Candidly, the baby monitor was probably the only piece of baby gear in which I was truly interested as we shopped for our impending little one. Cribs and strollers and swaddles are all good, necessary pieces of baby accoutrement, but the baby monitor? Now we are talking about gear—electronics—and that’s my domain.
We tried the brand-new Netgear Arlo Baby, which is an offshoot of Netgear’s popular line of Arlo home surveillance cameras. The Arlo family includes a host of different cameras that all unify around Netgear’s Arlo brand, and the Arlo Baby, one of the newest additions, takes what Netgear learned in years of home surveillance and brings it to baby monitoring. Knowing a good friend used Arlo to monitor his house (inside and out), I was curious to see how the brand would handle the realm of baby products.
The Arlo Baby looks kind of like two scoops of ice cream on top of each other. The bottom scoop, if you will, is the base. The top scoop is the camera, and it can pivot up and down on the base for vertical adjustments. Horizontal adjustments can be made by simply pivoting the unit.The entire contraption comes with a removable colorful plastic cover to dress the Arlo Baby as something cute and kid-friendly. The default is a green bunny rabbit, with big tall ears and little feet to help the camera sit securely. Admittedly, the covers are not for everyone, but they are a nice touch. So far, our little one is too small to pay them much mind, but it does help soften an otherwise techy-looking white camera contraption leering over the crib.
The Arlo Baby comes in two configurations. The first configuration consists of simply the camera, a USB charging cable and mounting hardware. The second includes a small tablet to use as a dedicated viewing monitor. We reviewed the base configuration and have not found ourselves missing the dedicated viewer too much. Both versions are powered by the USB cable but can also run for a few hours (probably not an entire night) on battery power if you need to move them around the house.
Setting up and using the camera is refreshingly easy. Where the Arlo Baby shines, and where Netgear has clearly shown its value, is in its combination of hardware and software. The Arlo Baby uses a dedicated app that helpfully lets you pair the camera with your phone quickly and easily. We made an account with Netgear, and I was then able to invite my wife to also share the camera. The app launches quickly and uses the fingerprint sensor on your phone for authentication (or a manual login and password). In either case, the security is a nice touch, ensuring that random people do not stumble upon your baby’s video feed.
Once setup, the Arlo Baby is a joy to use. The video quality is configurable. We have a fiber internet connection, so we use that bandwidth to take advantage of full 1080p HD streaming, which looks great; the quality can also scale down as necessary, and we found the picture perfectly usable at 720p. The picture is bright, crisp and clear, and you can configure how wide the lens angle shoots, selecting from a 90- to 130-degree field of view.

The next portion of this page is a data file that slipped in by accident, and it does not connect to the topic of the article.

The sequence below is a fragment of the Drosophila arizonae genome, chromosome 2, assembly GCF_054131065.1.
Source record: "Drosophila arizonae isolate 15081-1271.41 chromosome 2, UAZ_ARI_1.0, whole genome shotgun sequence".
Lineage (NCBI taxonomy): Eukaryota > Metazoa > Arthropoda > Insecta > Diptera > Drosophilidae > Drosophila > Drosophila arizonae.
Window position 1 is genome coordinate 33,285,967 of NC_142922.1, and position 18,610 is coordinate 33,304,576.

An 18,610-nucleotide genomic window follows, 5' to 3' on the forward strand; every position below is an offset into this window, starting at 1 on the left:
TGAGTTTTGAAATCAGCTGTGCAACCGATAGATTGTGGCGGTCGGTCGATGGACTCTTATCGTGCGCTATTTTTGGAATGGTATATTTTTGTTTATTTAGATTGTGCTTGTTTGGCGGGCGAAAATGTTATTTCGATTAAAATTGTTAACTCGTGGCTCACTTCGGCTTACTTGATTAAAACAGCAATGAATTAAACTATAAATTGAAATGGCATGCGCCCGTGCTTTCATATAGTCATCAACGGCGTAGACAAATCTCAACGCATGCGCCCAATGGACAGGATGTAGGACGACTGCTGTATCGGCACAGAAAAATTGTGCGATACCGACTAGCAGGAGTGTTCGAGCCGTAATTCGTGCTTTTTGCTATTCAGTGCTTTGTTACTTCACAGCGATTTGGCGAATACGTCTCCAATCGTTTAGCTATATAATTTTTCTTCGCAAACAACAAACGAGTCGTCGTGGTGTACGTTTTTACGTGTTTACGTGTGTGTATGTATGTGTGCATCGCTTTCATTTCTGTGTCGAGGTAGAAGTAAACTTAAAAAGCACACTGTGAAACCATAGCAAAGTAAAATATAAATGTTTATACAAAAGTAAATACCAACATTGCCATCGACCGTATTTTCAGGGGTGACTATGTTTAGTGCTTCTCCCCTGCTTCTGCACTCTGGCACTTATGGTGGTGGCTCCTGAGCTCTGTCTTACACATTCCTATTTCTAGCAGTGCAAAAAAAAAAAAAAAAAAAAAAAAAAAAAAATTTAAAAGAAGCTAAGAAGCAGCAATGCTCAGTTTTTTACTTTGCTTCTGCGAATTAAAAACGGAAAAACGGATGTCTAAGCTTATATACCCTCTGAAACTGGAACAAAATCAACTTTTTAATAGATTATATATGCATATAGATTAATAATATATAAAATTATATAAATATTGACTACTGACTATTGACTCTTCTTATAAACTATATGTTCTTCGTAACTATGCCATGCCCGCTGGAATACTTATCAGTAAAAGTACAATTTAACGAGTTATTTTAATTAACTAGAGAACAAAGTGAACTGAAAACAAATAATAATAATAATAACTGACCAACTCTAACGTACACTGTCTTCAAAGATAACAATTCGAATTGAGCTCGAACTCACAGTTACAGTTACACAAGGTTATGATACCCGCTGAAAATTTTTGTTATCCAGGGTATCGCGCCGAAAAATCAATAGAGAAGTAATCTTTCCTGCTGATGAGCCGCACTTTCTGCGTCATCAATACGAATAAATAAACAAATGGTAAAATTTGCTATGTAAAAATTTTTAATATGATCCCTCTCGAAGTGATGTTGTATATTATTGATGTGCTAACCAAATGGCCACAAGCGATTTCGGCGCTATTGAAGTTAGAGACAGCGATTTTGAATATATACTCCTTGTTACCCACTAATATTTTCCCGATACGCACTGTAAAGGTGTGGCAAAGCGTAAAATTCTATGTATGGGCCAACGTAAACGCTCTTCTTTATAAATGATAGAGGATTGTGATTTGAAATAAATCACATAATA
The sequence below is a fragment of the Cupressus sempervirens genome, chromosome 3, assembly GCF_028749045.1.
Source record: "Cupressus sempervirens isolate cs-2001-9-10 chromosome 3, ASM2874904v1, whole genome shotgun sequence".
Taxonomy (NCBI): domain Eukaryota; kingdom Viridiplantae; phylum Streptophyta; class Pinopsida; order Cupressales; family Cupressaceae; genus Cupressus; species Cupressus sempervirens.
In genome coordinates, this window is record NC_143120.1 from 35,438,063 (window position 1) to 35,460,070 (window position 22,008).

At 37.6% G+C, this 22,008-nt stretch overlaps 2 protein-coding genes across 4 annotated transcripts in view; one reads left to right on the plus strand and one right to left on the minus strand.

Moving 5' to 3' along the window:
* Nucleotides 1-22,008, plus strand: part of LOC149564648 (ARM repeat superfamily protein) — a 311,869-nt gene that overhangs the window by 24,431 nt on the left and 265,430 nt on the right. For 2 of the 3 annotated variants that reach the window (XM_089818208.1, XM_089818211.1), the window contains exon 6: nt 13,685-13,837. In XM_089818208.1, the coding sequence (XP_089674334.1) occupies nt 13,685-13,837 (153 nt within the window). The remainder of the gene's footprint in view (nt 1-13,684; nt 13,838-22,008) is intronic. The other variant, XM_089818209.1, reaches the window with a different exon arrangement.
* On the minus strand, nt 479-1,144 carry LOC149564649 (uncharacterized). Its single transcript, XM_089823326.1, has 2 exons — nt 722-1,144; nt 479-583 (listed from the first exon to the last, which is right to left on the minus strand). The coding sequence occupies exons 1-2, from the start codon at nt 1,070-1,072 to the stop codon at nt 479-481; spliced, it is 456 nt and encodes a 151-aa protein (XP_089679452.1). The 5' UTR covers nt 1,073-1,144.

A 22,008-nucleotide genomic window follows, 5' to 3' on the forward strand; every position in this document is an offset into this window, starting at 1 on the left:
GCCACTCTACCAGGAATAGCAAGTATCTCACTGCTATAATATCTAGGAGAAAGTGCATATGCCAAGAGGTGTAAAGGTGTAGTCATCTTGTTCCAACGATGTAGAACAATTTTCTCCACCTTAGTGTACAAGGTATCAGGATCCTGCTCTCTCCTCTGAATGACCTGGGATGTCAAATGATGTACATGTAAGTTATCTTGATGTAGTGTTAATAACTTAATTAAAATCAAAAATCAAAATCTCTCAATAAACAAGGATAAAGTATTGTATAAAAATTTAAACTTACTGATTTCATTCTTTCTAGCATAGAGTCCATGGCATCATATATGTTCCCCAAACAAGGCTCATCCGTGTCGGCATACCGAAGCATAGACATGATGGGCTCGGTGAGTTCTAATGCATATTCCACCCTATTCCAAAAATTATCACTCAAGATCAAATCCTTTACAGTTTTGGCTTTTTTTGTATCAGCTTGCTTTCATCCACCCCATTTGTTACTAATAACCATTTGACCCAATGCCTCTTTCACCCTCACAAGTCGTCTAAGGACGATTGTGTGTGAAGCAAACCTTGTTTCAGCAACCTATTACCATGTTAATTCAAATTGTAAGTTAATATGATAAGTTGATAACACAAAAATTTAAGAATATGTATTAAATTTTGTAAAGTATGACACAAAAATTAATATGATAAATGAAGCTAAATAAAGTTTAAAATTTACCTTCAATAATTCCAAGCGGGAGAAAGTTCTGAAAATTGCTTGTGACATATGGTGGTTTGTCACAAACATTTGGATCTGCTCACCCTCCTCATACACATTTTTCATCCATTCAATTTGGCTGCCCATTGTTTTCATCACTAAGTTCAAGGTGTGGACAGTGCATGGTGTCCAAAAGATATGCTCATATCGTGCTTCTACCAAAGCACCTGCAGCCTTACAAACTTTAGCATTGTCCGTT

At night, the video automatically converts into night vision with impressive coverage and brightness. The audio stream, which can be tuned to various microphone sensitivities, is equally clear. I worried it would sound like a two-way radio but it is much closer to a streaming video call.
The Arlo Baby packs an array of helpful features. First, it can play audio. It comes with a small built-in library of lullabies, white noise and ocean sounds, which can all be activated remotely from within the app (and then play out of the unit). The music can be set to play for a dedicated amount of time, or to repeat, and you can change volume and skip tracks as you please. There is also additional onboard storage to either (a) download items from the “Cloud Library” or (b) record your own voice. Although the storage is pretty paltry all things considered, it is a nice touch.
Second, the unit can act as a remote night-light. Within the app, you can activate a light, which glows softly on the back of the camera (top scoop) piece, emitting a soft, welcoming glow. The light can be set to a timer, the brightness is configurable and you can choose its color from a virtually limitless wheel of options.
Third, the unit can act as a two-way microphone, letting you speak to your baby in real time. We have not used this feature much, and wonder if it would be a bit jarring to the baby (“Why does the robo-rabbit sound like mom?”), but again, it seems like a nice touch.
We have been particularly impressed by how configurable the Arlo Baby is. The unit hides an array of built-in sensors for air temperature, humidity and quality. You can set custom alert points so that if the temperature climbs above or drops below a certain threshold, you get an in-app alert, an e-mail or both. The default alert settings were a bit overwhelming but we were able to dial them back without too much trouble. The sensors also let you view graphs of temperature, humidity and air quality over the past week.
In creating the Arlo Baby, Netgear clearly leveraged its experience in the video sphere and its expertise both in hardware and software to create a tech-friendly seamless monitor experience. Whether you could care less about streaming rates or obsess over tweaking hertz values, the Arlo Baby is a strong choice for your nursery.
To buy: amazon.com